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Equipping Parents For the Culture War

Guest: Rebecca Hagelin

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May 01, 2017

Men's and Women's Differences in Sexual Desire



Question: Dr. Dobson, can you be more specific regarding the differences in sexual desire and preferences between males and females? Since I'm getting married next July, I would like to know how my future husband's need will differ from my own. Could you summarize the major distinctions that will occur between us?


Answer: You are wise to ask this question, because the failures to understand male and female preferences often produces a continual source of marital frustration and guilt.

First, men are primarily aroused by visual stimulation. They are turned on by feminine nudity or peek-a-boo glimpses of semi-nudity. Women, on the other hand, are much less visually oriented than men. Sure, they are interested in attractive masculine bodies, but the physiological mechanism of sex is not triggered, typically, by what they see; women are stimulated primarily by the sense of touch. Thus, we encounter the first source of disagreement in the bedroom; he wants her to appear unclothed in a lighted room, and she wants him to caress her in the dark.

Second, and much more important, men are not very discriminating in regard to the person living within an interesting body. A man can walk down a street and be stimulated by a scantily clad female who shimmies past him, even though he knows nothing about her personality or values or mental capabilities. He is attracted by her body itself. Likewise, he can become almost as excited over a photograph of an unknown nude model as he can in a face-to-face encounter with someone he loves. In essence, the sheer biological power of sexual desire in a male is largely focused on the physical body of an attractive female. Hence, there is some validity to the complaint by women that they have been used as "sex objects" by men. This explains why female prostitutes outnumber males by a wide margin and why few women try to "rape" men. It explains why a roomful of toothless old men can get a large charge from watching a burlesque dancer "take it all off." It reflects that fact that masculine self-esteem is more motivated by a desire to "conquer" a woman than in becoming the object of her romantic love. These are not very flattering characteristics of male sexuality, but they are well documented in the professional literature.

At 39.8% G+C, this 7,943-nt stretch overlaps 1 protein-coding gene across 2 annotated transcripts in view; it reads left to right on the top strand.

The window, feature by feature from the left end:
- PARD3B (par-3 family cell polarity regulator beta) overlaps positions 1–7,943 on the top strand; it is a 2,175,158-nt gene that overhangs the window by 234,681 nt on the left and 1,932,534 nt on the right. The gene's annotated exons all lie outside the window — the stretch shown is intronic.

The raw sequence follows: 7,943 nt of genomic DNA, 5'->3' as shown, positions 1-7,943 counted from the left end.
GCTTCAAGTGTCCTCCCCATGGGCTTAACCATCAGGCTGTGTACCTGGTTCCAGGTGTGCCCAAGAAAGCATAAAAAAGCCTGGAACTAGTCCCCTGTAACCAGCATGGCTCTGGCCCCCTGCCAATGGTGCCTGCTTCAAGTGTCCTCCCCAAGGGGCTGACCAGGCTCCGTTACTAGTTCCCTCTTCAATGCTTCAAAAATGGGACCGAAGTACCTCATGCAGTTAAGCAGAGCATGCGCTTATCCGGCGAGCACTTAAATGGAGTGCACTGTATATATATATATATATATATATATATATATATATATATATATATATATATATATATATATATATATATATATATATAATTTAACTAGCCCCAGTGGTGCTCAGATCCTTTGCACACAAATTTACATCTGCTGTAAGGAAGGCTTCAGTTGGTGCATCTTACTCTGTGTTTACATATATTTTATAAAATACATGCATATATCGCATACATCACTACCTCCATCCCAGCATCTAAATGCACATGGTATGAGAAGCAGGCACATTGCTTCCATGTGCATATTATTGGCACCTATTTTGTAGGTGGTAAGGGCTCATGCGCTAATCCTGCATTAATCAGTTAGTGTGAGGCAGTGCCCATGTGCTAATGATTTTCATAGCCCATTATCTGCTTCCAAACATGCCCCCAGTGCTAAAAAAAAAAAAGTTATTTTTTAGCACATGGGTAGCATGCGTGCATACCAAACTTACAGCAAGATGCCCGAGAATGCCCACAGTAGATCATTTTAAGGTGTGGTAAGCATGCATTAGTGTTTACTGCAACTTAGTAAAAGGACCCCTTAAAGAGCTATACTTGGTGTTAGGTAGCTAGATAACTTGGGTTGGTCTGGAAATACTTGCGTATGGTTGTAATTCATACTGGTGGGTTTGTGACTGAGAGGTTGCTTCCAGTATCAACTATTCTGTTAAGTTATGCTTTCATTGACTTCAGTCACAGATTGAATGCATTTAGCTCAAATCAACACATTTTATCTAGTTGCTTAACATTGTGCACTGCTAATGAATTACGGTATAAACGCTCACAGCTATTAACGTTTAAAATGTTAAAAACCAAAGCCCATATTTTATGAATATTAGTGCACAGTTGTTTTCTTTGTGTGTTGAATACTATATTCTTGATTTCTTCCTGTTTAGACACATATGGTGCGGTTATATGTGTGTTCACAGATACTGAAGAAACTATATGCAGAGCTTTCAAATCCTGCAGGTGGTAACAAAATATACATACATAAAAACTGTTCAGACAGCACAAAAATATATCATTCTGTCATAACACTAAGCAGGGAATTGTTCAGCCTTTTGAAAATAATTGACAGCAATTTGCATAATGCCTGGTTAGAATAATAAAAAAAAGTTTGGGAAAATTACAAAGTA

Women, on the other hand, are much more discriminating in their sexual interests. They less commonly become excited by observing a good-looking charmer, or by the photograph of a hairy model; rather, their desire is usually focused on a particular individual whom they respect or admire. A woman is stimulated by the romantic aura which surrounds her man, and by his character and personality. She yields to the man who appears to her emotionally as well as physically.

Obviously, there are exceptions to these characteristic desires, but the fact remains: sex for men is a more physical phenomenon; sex for women is a deeply emotional experience.

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